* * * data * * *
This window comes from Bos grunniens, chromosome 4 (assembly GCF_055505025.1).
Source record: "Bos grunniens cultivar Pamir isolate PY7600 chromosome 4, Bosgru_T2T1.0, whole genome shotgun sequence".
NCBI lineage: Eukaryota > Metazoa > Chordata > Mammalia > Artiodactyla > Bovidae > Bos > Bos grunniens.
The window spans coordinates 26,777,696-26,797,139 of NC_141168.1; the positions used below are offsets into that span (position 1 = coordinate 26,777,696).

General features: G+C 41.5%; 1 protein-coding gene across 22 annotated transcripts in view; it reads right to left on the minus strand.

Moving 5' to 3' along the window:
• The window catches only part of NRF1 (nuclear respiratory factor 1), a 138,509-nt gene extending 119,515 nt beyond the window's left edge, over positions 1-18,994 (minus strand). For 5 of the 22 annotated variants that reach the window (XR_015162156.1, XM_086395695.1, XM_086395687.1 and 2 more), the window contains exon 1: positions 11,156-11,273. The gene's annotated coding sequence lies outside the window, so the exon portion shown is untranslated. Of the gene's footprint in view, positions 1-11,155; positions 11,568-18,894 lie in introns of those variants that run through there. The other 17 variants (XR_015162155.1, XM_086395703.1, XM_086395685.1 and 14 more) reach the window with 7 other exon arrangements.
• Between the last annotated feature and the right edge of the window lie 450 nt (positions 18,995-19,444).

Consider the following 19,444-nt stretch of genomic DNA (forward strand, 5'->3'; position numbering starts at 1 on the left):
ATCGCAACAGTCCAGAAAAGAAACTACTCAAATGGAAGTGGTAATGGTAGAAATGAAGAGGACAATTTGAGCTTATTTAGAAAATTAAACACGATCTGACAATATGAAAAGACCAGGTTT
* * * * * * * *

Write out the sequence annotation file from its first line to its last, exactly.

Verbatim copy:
This window comes from Bos grunniens, chromosome 4 (assembly GCF_055505025.1).
Source record: "Bos grunniens cultivar Pamir isolate PY7600 chromosome 4, Bosgru_T2T1.0, whole genome shotgun sequence".
NCBI lineage: Eukaryota > Metazoa > Chordata > Mammalia > Artiodactyla > Bovidae > Bos > Bos grunniens.
The window spans coordinates 26,777,696-26,797,139 of NC_141168.1; the positions used below are offsets into that span (position 1 = coordinate 26,777,696).

General features: G+C 41.5%; 1 protein-coding gene across 22 annotated transcripts in view; it reads right to left on the minus strand.

Moving 5' to 3' along the window:
• The window catches only part of NRF1 (nuclear respiratory factor 1), a 138,509-nt gene extending 119,515 nt beyond the window's left edge, over positions 1-18,994 (minus strand). For 5 of the 22 annotated variants that reach the window (XR_015162156.1, XM_086395695.1, XM_086395687.1 and 2 more), the window contains exon 1: positions 11,156-11,273. The gene's annotated coding sequence lies outside the window, so the exon portion shown is untranslated. Of the gene's footprint in view, positions 1-11,155; positions 11,568-18,894 lie in introns of those variants that run through there. The other 17 variants (XR_015162155.1, XM_086395703.1, XM_086395685.1 and 14 more) reach the window with 7 other exon arrangements.
• Between the last annotated feature and the right edge of the window lie 450 nt (positions 18,995-19,444).

Consider the following 19,444-nt stretch of genomic DNA (forward strand, 5'->3'; position numbering starts at 1 on the left):
ATCGCAACAGTCCAGAAAAGAAACTACTCAAATGGAAGTGGTAATGGTAGAAATGAAGAGGACAATTTGAGCTTATTTAGAAAATTAAACACGATCTGACAATATGAAAAGACCAGGTTT